Some medical professionals spend their careers in a lab, bettering the world through their research, while others focus on being caring physicians towards their patients.Dr. Cascone is a cancer researcher whose nascent career already shows great promise.She still works directly with her patients, though, and considers her clinical responsibilities part of the foundation of her career.My research is supported by Lung Cancer Alliance through a Young Investigator Award and the T32 National Institutes of Health training grant.After graduating from medical school in Naples, Italy, I entered the school s oncology fellowship program.As my research experience was coming into focus, I sought opportunities to directly help patients as well.
Swimmers know how uncomfortable it is to get water up the nose but, for people with chronic nasal issues, water can be the least of their concerns.When someone suffers from nasal trouble such as severe infections or nosebleeds, rhinologists and resident physicians often need to stick a camera and long tube down the patient s nasal cavity to investigate the problem.Most patients are not used to having something in their nose, so they may be very nervous, said Dr. Jose Gurrola II, a rhinologist at the University of Virginia Health System, in a UVA news release.It can be completely unnerving for the patient and the resident.To make the task a bit more comfortable, Gurrola teamed up with an otolaryngology resident at UVA, Dr. Robert Reed, and the director of the Advance Manufacturing and Rapid Prototyping Lab at UVA, Dwight Dart, to create 3D-printed skulls for training purposes.The models allow students, residents, and doctors to see, feel, and understand dimensions of real human geometry, Dart said in the same news release, adding that 3D printing will revolutionize the medical practice in coming years.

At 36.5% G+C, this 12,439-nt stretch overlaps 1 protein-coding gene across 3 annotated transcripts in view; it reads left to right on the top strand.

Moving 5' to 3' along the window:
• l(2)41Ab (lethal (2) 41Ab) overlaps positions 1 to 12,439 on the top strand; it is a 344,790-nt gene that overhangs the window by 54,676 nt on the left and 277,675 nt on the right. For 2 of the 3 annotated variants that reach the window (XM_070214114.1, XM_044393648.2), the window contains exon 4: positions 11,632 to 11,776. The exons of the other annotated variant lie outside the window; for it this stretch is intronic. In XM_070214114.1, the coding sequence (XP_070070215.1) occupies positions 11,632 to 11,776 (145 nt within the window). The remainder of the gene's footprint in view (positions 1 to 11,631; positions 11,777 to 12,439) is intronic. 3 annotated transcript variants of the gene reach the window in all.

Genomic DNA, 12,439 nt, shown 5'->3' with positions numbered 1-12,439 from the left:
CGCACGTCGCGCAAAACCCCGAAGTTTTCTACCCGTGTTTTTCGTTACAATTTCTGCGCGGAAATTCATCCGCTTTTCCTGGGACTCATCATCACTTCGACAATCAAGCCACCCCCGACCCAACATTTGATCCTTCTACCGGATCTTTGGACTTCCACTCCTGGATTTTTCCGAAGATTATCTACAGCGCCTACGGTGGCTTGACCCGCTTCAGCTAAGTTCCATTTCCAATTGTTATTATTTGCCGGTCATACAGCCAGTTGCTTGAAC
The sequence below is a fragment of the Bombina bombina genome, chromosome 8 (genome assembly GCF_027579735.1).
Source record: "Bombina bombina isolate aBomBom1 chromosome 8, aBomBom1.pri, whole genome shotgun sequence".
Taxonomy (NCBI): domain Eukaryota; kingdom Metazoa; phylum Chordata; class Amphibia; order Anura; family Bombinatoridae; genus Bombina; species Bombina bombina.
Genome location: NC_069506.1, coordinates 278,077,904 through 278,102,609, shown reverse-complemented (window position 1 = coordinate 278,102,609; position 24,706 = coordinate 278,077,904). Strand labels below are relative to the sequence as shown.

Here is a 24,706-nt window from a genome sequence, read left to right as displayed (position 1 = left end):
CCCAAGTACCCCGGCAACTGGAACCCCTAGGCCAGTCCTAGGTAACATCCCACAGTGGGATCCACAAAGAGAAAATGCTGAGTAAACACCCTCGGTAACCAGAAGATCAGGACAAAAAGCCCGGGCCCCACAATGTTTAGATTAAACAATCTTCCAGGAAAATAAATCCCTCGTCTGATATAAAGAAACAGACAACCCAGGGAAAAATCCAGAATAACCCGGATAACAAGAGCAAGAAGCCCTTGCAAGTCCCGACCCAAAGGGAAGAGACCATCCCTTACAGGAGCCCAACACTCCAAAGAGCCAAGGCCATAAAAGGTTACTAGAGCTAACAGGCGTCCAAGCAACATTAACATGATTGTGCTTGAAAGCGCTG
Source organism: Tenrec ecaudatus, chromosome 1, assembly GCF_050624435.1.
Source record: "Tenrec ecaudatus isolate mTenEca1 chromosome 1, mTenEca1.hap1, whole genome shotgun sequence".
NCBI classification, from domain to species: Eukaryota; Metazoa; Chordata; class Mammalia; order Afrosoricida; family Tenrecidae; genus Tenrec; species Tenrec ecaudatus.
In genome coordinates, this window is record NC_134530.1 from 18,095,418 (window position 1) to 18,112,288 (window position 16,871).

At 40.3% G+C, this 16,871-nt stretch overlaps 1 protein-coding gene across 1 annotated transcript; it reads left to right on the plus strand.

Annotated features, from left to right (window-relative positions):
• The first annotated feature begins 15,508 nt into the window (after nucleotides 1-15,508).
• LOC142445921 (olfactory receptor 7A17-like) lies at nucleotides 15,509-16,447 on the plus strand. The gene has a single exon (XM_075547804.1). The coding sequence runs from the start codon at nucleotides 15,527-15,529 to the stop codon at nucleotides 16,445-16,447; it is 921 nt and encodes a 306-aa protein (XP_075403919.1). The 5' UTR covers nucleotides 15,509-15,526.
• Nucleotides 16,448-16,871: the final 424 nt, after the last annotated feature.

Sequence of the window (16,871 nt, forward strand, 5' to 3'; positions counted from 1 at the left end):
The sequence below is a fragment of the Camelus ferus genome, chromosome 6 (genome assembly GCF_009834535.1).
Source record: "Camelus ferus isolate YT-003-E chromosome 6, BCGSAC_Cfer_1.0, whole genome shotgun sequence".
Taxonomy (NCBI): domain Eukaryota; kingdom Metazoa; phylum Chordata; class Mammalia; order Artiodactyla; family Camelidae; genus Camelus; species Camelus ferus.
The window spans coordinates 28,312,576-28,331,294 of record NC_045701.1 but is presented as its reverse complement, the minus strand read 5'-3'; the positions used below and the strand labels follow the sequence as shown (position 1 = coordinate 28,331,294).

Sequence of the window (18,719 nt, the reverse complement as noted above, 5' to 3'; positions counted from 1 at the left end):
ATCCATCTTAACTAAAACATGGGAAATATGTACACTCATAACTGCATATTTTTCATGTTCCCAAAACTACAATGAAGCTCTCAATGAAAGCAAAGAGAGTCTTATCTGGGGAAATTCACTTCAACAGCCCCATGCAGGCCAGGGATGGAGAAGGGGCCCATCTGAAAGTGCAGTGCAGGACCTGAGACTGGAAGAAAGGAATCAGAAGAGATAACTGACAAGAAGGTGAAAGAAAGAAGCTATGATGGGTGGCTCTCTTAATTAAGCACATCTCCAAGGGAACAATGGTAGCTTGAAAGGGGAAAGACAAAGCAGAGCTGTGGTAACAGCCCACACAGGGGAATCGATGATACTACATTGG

The study relies on an iPhone app to collect data about arthritic symptoms from users as they go about their daily lives.Launched last year, ResearchKit is designed to make it easier for medical researchers to access data about millions of potential subjects.So far there are just a handful of ResearchKit apps tied to clinical studies, but the GSK partnership is the first time Apple has joined forces with a major drug company.The Patient Rheumatoid Arthritis Data from the Real World PARADE study will use its app to track the mobility of over 300 participants suffering from rheumatoid arthritis, including information on their level of joint pain, fatigue, and changing moods.Certainly you ve also taken out the site costs, and the costs of having nurses and physicians explaining the studies to them and recording information, Rob DiCicco, head of Glaxo s clinical innovation and digital platforms group, told Bloomberg News.And collected data is typically anonymized by companies like Sage Bionetwork, removing any possible identifiable information before sending the data to the institution conducting the study.